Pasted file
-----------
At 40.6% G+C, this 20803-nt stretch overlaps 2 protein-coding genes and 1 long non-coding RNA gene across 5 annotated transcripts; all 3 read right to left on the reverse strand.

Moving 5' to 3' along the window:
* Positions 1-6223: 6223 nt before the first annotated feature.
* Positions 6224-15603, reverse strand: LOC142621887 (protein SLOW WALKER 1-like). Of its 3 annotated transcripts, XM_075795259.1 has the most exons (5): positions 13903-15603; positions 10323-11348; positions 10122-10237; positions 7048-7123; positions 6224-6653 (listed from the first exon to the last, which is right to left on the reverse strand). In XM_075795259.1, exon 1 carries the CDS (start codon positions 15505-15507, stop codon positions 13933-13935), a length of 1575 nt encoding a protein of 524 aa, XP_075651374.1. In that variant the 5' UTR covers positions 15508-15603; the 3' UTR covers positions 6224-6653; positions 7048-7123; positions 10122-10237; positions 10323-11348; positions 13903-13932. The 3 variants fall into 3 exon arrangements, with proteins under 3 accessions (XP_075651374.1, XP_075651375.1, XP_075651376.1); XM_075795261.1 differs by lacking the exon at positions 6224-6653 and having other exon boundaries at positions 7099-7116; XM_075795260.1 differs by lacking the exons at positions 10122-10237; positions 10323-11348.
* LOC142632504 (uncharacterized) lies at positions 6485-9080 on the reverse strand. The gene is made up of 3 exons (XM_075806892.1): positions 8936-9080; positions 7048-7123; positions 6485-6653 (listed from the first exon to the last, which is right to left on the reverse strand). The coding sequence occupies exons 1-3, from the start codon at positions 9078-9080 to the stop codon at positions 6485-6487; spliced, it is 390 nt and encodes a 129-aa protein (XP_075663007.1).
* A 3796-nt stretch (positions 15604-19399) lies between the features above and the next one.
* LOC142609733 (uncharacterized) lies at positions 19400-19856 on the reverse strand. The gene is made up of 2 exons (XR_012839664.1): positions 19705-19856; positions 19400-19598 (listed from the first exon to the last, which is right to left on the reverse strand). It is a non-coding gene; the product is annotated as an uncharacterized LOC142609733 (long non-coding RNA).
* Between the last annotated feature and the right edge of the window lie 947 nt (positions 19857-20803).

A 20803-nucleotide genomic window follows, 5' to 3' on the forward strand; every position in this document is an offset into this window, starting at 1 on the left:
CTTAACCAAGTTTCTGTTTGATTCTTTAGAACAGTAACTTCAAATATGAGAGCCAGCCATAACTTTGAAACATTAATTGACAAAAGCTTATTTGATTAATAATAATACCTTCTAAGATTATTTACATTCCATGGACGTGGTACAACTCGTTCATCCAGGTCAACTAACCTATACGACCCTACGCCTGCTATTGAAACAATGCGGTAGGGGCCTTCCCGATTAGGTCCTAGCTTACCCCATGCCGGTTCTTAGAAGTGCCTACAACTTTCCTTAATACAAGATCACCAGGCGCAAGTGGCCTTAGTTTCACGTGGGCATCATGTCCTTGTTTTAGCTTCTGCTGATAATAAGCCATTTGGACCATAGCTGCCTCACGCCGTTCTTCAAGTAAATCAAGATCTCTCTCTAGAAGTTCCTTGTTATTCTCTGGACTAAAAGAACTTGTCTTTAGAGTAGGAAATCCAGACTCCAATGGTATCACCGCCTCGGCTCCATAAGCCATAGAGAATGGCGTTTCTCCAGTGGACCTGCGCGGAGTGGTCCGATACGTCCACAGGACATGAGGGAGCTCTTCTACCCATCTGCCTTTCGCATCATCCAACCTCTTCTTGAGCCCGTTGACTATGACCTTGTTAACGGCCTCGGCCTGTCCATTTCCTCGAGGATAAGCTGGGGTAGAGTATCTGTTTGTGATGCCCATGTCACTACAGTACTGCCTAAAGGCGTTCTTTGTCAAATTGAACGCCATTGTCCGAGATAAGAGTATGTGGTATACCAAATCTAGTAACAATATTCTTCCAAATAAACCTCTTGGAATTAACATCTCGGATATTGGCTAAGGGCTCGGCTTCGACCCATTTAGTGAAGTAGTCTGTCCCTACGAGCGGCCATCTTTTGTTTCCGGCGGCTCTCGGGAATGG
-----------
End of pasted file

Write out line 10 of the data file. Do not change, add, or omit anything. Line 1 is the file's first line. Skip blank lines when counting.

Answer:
CTTAACCAAGTTTCTGTTTGATTCTTTAGAACAGTAACTTCAAATATGAGAGCCAGCCATAACTTTGAAACATTAATTGACAAAAGCTTATTTGATTAATAATAATACCTTCTAAGATTATTTACATTCCATGGACGTGGTACAACTCGTTCATCCAGGTCAACTAACCTATACGACCCTACGCCTGCTATTGAAACAATGCGGTAGGGGCCTTCCCGATTAGGTCCTAGCTTACCCCATGCCGGTTCTTAGAAGTGCCTACAACTTTCCTTAATACAAGATCACCAGGCGCAAGTGGCCTTAGTTTCACGTGGGCATCATGTCCTTGTTTTAGCTTCTGCTGATAATAAGCCATTTGGACCATAGCTGCCTCACGCCGTTCTTCAAGTAAATCAAGATCTCTCTCTAGAAGTTCCTTGTTATTCTCTGGACTAAAAGAACTTGTCTTTAGAGTAGGAAATCCAGACTCCAATGGTATCACCGCCTCGGCTCCATAAGCCATAGAGAATGGCGTTTCTCCAGTGGACCTGCGCGGAGTGGTCCGATACGTCCACAGGACATGAGGGAGCTCTTCTACCCATCTGCCTTTCGCATCATCCAACCTCTTCTTGAGCCCGTTGACTATGACCTTGTTAACGGCCTCGGCCTGTCCATTTCCTCGAGGATAAGCTGGGGTAGAGTATCTGTTTGTGATGCCCATGTCACTACAGTACTGCCTAAAGGCGTTCTTTGTCAAATTGAACGCCATTGTCCGAGATAAGAGTATGTGGTATACCAAATCTAGTAACAATATTCTTCCAAATAAACCTCTTGGAATTAACATCTCGGATATTGGCTAAGGGCTCGGCTTCGACCCATTTAGTGAAGTAGTCTGTCCCTACGAGCGGCCATCTTTTGTTTCCGGCGGCTCTCGGGAATGG